- Polish the paintwork using a machine polisher.
- Use a panel wipe solution to remove any polishing oils.
- Apply the coating in a dust free environment, with low-moderate humidity, away from direct sunlight and in the recommended temperature range (usually around 10-15 degrees Celcius).
It is possible to apply a ceramic coating outdoors, as long as you choose one which is designed for outdoor use. You will also need to follow the temperature and humidity guidelines and keep the car dry for the recommended period of time (usually at least 12 hours).
Check out my article explaining the environmental conditions needed for ceramic coating application.
This entire process will usually take between 1.5 to 2 days to perform.
Considering apply a coating? Check out my complete guide to preparing for and applying a ceramic coating at home to learn the full process.
Properly caring for a ceramic coating will go a long way to maximising its lifespan. If you do not regularly wash your car with safe chemicals, then the durability will suffer.
Here are some tips to maintain your ceramic coating:
- Wash the car frequently (at least monthly) using snow foam/ citrus prewash and a car shampoo.
- Use a deep cleaning shampoo (e.g. Garage Therapy /ZERO: Decontamination Shampoo) every 6 months to un-clog the coating and keep the water behaviour strong.
- Apply a “ceramic top-up” spray e.g. CarPro Reload or GYEON Wet Coat every few months to maintain the water repellency.
- Do not take your car to an automatic or roadside car wash as it is likely that scratching may occur and harsh chemicals will be used which can degrade the coating.
If you are not able to wash your car yourself, consider asking the detailer who applied your ceramic coating to wash it every month. They often will offer a “maintenance package” for customers who have had their cars coated. This will ensure it is properly cared for and lives up to its durability claims.
Want to know how to get the best performance out of your coating? Check out my complete guide to washing and maintaining a ceramic coated car for everything you need to know.
Conditions and Exposure
Even if you have a high-grade coating that was applied properly and cared for with the correct chemicals, using the right techniques, your coating may not always live up to its maximum durability claims. This is often due to the exposure the car receives to the elements.
A ceramic coating will not last as long if the car is:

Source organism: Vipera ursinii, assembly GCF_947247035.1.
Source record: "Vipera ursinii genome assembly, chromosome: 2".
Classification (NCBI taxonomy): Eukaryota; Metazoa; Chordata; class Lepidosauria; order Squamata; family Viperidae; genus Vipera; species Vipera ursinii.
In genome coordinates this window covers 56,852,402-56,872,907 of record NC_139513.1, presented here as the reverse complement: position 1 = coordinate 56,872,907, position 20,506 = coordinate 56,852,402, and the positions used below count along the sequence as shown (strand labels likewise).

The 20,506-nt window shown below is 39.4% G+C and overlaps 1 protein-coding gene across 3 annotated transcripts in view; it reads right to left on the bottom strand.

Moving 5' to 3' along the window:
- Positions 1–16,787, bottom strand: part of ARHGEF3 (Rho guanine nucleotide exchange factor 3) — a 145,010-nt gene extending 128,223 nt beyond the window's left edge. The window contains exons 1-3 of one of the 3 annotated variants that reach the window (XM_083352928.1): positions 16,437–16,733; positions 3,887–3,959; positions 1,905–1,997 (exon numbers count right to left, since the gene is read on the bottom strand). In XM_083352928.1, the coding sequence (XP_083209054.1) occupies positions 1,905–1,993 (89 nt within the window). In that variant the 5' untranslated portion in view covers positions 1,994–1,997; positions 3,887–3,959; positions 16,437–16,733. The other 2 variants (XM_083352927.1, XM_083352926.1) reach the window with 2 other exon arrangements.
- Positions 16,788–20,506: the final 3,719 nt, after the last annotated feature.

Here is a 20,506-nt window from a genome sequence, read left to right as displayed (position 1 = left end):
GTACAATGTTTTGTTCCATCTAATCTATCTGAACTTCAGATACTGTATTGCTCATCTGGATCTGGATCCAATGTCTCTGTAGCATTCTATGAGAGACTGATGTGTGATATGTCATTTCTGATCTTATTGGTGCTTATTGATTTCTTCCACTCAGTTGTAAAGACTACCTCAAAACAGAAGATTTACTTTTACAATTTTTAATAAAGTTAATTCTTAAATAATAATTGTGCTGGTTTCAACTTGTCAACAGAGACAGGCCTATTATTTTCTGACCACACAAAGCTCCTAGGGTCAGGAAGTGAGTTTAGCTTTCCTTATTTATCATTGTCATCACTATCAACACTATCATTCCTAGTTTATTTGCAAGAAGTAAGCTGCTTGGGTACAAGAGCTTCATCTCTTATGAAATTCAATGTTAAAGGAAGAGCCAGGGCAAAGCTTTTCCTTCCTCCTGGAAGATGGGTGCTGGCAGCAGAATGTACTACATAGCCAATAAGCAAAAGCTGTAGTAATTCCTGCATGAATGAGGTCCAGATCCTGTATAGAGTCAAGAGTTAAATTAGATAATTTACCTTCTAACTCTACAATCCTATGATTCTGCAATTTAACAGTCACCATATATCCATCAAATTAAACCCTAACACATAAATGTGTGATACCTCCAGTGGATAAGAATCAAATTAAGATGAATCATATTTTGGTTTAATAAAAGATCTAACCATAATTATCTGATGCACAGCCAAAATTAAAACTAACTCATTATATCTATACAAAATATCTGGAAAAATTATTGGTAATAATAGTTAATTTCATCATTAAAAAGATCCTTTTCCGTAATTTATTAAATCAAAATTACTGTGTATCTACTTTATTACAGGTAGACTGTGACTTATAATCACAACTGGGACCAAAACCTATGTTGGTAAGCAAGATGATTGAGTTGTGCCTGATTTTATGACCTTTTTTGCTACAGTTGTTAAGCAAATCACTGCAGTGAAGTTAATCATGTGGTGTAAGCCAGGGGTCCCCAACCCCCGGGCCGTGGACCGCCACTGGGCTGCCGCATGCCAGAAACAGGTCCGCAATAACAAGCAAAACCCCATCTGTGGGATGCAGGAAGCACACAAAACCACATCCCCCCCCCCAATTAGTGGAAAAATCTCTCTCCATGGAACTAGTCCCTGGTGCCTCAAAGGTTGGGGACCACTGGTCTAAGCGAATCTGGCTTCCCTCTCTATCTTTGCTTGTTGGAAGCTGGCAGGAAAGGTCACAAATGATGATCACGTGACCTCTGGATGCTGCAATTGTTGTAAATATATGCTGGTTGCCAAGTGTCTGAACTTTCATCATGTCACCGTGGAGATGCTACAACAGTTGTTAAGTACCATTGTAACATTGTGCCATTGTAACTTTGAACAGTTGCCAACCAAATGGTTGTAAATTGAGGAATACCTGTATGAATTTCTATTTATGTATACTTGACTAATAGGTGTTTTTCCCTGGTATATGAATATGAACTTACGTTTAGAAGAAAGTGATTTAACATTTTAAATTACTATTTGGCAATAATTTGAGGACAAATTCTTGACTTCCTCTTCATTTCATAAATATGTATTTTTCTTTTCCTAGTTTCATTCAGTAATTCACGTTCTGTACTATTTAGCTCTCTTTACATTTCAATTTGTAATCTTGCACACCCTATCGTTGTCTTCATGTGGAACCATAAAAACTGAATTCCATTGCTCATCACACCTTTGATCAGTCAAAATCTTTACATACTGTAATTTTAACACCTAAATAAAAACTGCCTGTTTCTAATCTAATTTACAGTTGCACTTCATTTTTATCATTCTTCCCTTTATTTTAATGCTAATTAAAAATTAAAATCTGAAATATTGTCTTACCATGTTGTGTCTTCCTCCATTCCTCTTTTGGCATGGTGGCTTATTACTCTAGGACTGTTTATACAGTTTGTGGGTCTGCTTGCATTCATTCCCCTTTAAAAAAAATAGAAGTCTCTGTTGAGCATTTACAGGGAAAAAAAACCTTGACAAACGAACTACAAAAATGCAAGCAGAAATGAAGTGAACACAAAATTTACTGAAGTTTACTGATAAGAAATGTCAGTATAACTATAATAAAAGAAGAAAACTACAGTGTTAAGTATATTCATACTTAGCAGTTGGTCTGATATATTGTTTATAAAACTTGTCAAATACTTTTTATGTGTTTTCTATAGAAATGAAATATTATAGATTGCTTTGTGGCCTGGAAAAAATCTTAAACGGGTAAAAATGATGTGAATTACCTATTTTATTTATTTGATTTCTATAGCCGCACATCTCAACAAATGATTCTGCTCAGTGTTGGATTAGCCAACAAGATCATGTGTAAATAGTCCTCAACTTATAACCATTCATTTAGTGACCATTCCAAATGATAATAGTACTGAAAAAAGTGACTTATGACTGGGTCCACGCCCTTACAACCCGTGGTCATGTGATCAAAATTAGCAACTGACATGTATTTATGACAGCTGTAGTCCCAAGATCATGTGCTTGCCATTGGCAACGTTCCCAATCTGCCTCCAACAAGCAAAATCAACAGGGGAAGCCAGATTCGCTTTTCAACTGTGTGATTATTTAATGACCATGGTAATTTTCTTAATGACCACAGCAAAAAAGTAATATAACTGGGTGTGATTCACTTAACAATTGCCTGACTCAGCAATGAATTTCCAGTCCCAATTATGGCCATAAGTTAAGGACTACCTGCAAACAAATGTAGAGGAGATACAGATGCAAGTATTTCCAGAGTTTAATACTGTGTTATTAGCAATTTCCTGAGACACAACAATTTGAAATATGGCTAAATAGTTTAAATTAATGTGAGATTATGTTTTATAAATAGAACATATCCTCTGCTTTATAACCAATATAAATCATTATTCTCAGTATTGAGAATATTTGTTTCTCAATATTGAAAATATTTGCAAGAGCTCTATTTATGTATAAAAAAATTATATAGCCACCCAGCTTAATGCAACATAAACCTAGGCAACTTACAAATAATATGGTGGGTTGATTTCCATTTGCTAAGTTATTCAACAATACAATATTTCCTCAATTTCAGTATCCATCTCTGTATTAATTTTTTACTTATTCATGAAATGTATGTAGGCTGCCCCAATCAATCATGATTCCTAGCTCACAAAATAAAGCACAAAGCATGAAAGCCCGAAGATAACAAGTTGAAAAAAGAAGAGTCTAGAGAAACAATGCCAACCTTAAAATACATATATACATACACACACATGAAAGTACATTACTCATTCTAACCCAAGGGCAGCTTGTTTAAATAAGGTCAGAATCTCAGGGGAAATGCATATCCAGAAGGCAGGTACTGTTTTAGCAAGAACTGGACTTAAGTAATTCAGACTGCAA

- Stored outside
- Driven daily
- Subjected to harsh environments e.g. cold winters or very high temperatures
It is difficult to judge the exact amount of difference this will make. For example, if you have a coating which has durability claims of 5 years and you drive it every day for 5 years up and down the highway in torrential rain, it could only last 3-4 years, but that is just an estimate.
Equally, if your car is rarely driven and stored in a garage, you may get more than 5 years of durability out of the coating.
Frequently Asked Questions
Here are the answers to some questions you may have about ceramic coating durability.
Do ceramic coatings wear off?
Ceramic coatings will wear off over time. They will not wear away by peeling off the paintwork, but the performance will diminish and the hydrophobicity, slickness and protective characteristics will decrease indicating that a new coating should be applied.
What is the longest lasting ceramic coating?
Some of the longest lasting ceramic coatings include Gtechniq C1, Carbon Collective Pro Coatings and Pyramid Car Care Ceramic Coating Pro which all last up yo 5 years. Generally, the longest a ceramic coating is expected to last for is roughly 5 years when applied and maintained properly.
Will applying multiple layers of a ceramic coating make it last longer?
Typically, applying more than two layers of a ceramic coating will not make it last any longer. Some coatings may last longer when layered up to four times, but for most coatings, this is not required and will not add any extra benefit. The manufacturer will provide information regarding layering to suit the specific product so make sure you always follow their guidance.